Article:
Type of Job

The type of job you’re applying for is important. If you’re applying for a job that never requires you to drive, it’s probably unlikely that your DMV record will have anything to do with your employment status. If you only have a couple of minor accidents in the last several years or if you have speeding tickets, it’s probably not going to make that big of a difference for most jobs. It will make a difference is if you’re trying to drive a truck, drive a delivery car, or apply for work that requires you to transport yourself and others on a regular basis. This is particularly true if you’ll be driving a company car.

Your Record

Your driving record itself also has a lot to do with whether or not an employer would care about it. Again, if you only have a few minor infractions and your job is not driving related, you probably won’t have to worry too much about your employer taking your DMV record into consideration. However, if you have felonies on your driving record or instances where recklessness, excessive speed, and alcohol, or generally irresponsible behavior is present, you might have a bit more to worry about. Those kinds of infractions and violations tend to speak to a pattern of behavior rather than a couple of minor accidents or tickets that anybody could acquire.

Reason to Search

Just because an employer or a potential employer has access to your auto history doesn’t necessarily mean they need access to it. Ask yourself whether or not they have a reason to search. If a reasonable person in their situation who is looking to hire you or keep you hired in their company wouldn’t think your driving record was important, then maybe they shouldn’t, either. You might be able to defend yourself against that search. It’s unlawful for employers to discriminate against you based on things that don’t have anything to do with the job at hand. Make sure your employer has a reason to search your DMV history or driving history before you just accept that they’ll be doing that.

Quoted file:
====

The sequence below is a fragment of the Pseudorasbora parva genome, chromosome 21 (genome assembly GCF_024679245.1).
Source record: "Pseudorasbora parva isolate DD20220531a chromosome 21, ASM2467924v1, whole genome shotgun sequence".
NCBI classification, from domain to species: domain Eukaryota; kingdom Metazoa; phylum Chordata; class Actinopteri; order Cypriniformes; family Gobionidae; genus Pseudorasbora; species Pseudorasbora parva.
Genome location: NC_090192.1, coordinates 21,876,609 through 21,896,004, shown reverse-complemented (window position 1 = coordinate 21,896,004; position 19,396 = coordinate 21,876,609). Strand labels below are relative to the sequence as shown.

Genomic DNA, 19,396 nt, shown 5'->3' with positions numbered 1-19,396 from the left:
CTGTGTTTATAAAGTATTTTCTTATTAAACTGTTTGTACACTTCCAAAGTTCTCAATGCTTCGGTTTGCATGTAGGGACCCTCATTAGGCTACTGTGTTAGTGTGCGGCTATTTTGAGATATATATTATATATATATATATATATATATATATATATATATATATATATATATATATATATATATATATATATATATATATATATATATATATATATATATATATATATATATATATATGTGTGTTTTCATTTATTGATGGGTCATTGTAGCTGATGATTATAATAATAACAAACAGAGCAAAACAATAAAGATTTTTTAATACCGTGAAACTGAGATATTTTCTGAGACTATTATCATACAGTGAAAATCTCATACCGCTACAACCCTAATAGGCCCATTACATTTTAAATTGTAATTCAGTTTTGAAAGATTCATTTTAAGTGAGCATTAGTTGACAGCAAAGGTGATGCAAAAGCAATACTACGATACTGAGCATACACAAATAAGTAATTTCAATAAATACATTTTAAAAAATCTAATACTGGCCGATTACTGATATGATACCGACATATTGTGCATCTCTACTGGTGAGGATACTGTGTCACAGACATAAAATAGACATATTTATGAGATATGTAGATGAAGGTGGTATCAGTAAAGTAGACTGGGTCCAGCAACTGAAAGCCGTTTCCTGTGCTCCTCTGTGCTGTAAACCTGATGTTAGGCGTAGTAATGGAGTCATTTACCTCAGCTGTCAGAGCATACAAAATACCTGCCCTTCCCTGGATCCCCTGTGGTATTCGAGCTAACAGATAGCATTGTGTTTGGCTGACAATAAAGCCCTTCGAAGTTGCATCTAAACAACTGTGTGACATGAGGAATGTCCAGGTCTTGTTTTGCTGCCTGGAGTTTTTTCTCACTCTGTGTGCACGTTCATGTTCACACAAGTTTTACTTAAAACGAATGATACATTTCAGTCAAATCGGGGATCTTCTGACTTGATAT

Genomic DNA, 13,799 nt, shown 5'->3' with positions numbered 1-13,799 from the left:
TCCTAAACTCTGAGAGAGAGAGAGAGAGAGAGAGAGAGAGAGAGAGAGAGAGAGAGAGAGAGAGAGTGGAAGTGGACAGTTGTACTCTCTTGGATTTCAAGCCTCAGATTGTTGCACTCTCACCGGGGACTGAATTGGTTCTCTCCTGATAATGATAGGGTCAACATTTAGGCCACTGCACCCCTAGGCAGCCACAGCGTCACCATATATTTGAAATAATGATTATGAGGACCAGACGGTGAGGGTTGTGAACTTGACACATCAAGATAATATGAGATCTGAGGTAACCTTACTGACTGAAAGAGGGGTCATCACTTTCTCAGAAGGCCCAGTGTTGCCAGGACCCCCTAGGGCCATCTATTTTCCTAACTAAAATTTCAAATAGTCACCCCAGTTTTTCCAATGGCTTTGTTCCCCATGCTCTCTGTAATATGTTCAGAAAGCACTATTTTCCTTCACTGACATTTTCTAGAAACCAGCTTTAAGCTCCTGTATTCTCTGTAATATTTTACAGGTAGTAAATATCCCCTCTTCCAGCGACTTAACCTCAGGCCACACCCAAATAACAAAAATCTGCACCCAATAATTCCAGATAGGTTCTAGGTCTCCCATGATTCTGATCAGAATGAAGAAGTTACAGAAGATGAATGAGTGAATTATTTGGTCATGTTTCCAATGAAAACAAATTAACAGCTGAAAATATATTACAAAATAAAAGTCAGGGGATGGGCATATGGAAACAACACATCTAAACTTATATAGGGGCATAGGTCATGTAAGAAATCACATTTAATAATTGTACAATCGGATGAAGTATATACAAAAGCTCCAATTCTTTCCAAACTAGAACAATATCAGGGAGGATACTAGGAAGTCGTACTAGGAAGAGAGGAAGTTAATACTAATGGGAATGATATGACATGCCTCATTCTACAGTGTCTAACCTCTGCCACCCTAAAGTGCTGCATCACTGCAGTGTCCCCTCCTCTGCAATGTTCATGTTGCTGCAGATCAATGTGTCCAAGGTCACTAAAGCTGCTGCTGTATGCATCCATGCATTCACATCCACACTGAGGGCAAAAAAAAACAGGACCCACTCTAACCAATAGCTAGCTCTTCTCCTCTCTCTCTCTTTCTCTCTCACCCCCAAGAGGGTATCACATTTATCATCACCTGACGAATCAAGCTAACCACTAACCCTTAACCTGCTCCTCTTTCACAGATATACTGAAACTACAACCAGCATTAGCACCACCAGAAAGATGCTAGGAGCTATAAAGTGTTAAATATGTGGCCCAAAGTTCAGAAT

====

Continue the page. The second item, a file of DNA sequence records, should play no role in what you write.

Always remember that you have protection against discrimination under the law. It’s certainly appropriate and understandable for an employer to look at your DMV history if it has to do with establishing your character or if the job at hand requires you to drive. However, you should not be the subject of discrimination. If you feel like your employer or a potential employer is unfairly considering your auto accident history, you can hire an employment attorney in your state to help defend you against that discrimination. Get started with a consultation today and take the first step to defend yourself against unfair treatment. Doing so could protect your future and your freedom.